By Alistair Hendrie
Edson Barboza brutalized Dan Hooker to the body, landing five kicks without reply. “We can stop this fight right now,” cried Daniel Cormier, commenting on round three of Saturday’s UFC Milwaukee co-main event. Barboza chased the back-peddling Hooker, scoring a vicious elbow over the top. “Why? Why? Why?” Cormier continued.
The Brazilian landed 29 to 13 significant strikes in the third and finally grabbed the KO in the same round with a salvo of strikes to the liver, with Hooker put out of his misery and crumpled up on the canvas. Cormier was right –Hooker should have been pulled out and he shouldn’t have had to endure such punishment.
Indeed, Hooker should have been rescued by either the cageside doctor, referee Rob Hinds, or his City Kickboxing corner, and in the end, it was no surprise that he reportedly suffered a concussion. After the bout, Hooker stayed at a Milwaukee hospital overnight for observations.
Warnings of his downfall arrived in round two as the New Zealander ate jab after jab to the face and temple, his nose bloodying and his hands lowering. Beset by leg kicks from the off, he stood square-on and invited knees in the clinch. Hooker threw enough punches to show that he was competitive but Hinds should have warned him more during the prolonged rallies.
Next came a doctor’s intervention. “Where you at?” the doctor asked Hooker at the end of round two. “Milwaukee.” “What year is it?” the doctor probed. Ominously, on television at least, it was difficult to tell whether Hooker answered: “2018” or “2019.” Was the doctor confident of how Hooker replied, and could he have asked him another question? Either way, Hooker followed the doctor’s finger and was allowed to continue into the third round.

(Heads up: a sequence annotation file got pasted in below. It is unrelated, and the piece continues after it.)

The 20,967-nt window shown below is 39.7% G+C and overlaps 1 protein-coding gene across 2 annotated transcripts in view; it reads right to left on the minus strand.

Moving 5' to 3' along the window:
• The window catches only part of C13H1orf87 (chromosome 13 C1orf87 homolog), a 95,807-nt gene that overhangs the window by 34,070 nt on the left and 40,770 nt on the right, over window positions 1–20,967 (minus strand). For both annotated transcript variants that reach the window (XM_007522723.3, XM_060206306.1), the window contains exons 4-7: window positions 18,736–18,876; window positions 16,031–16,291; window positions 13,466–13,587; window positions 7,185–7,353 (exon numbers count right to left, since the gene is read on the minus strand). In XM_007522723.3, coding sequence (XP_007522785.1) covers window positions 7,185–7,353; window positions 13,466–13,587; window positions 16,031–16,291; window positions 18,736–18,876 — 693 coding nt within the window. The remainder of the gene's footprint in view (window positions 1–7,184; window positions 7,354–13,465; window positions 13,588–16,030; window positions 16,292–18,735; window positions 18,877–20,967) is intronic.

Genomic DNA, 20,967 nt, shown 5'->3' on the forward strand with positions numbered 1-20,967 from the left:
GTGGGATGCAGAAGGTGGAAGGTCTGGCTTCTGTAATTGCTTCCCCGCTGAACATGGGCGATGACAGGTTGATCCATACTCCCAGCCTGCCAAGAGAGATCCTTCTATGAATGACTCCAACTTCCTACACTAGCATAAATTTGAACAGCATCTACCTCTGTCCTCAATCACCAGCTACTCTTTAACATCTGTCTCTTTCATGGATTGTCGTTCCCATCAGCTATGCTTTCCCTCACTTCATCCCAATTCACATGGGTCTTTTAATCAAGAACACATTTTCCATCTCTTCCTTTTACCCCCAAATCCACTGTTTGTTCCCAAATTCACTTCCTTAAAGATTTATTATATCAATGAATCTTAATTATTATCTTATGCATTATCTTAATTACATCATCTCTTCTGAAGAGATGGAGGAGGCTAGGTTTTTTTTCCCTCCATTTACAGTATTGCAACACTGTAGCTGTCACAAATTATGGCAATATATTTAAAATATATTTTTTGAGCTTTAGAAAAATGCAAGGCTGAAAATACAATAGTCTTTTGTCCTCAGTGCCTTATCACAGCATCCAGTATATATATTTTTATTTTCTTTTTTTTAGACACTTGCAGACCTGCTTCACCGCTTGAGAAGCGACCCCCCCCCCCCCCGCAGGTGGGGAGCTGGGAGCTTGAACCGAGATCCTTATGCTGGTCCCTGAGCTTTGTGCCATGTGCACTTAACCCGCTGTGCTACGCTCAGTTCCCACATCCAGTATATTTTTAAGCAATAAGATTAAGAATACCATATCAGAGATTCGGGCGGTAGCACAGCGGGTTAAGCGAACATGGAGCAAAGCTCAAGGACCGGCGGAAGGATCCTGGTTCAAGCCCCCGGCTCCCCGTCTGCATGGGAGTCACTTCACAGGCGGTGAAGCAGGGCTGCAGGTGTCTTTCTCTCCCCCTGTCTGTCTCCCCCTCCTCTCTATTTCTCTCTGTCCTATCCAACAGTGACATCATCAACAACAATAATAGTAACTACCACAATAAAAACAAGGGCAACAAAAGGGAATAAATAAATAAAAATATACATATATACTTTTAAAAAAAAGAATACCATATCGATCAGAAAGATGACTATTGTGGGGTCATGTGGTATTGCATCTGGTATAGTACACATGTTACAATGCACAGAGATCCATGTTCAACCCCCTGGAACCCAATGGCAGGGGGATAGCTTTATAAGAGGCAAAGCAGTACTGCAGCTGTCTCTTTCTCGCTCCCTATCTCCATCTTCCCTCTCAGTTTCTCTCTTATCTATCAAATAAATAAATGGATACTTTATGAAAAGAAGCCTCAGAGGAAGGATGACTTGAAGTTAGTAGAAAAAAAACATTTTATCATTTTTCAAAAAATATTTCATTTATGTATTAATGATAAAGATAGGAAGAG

In all honesty, the climax was difficult to watch. You had to empathize with Cormier’s calls to stop the bout. Barboza slammed rapid-fire kicks to Hooker’s body. Three times Hooker doubled over before standing bolt upright again, open to attacks with his hands by his sides. The six-foot lightweight had no chance of recovering by the time of the stoppage, and while the doctor and Hinds may have to be challenged on their actions, so should Hooker’s corner.
Indeed, as Jon Anik mentioned in commentary on Saturday, MMA is developing a culture of corners such as Hooker’s who are unwilling to pull their fighters out of thrashings. Featherweight Brian Ortega and light-heavyweight CB Dollaway both suffered ferocious beatings in recent times from Max Holloway and Khalid Murtazaliev, respectively, yet neither man’s corner stepped in.
City Kickboxing head coach Eugene Bareman, who wasn’t in Hooker’s corner this weekend, said: “He [Hooker] was visibly concussed several times, I believe… We have a very good set of protocols within the gym to take care of him. It’s a ruthless game we play. Painful for me to watch that from a distance, but we have been here before many times, so I’m looking forward to the return.”
Although the evidence in the cage stacks up against City Kickboxing, none of us know the protocols Bareman and company have in place, presumably crafted through evidence and research, to protect their fighters. Bareman would be wise to reveal these measures, and it’s important that gyms underline how they prioritize safety and to what extent they determine with their fighters when to say enough is enough to prevent an onslaught.
Fighter preservation is already a focal point for the sport, it must be said, and that’s why Hooker will receive a medical suspension from the Wisconsin Athletic Commission. Anik and Cormier should nevertheless be commended for asking why Hooker wasn’t protected adequately this weekend, and let’s hope these issues are scrutinized further so we no longer see fighters shipping excessive punishment.
This article was originally posted on The Runner Sports. Check out a free chapter of Alistair Hendrie's Kindle book, Fight Game: The Untold Story of Women's MMA in Britain.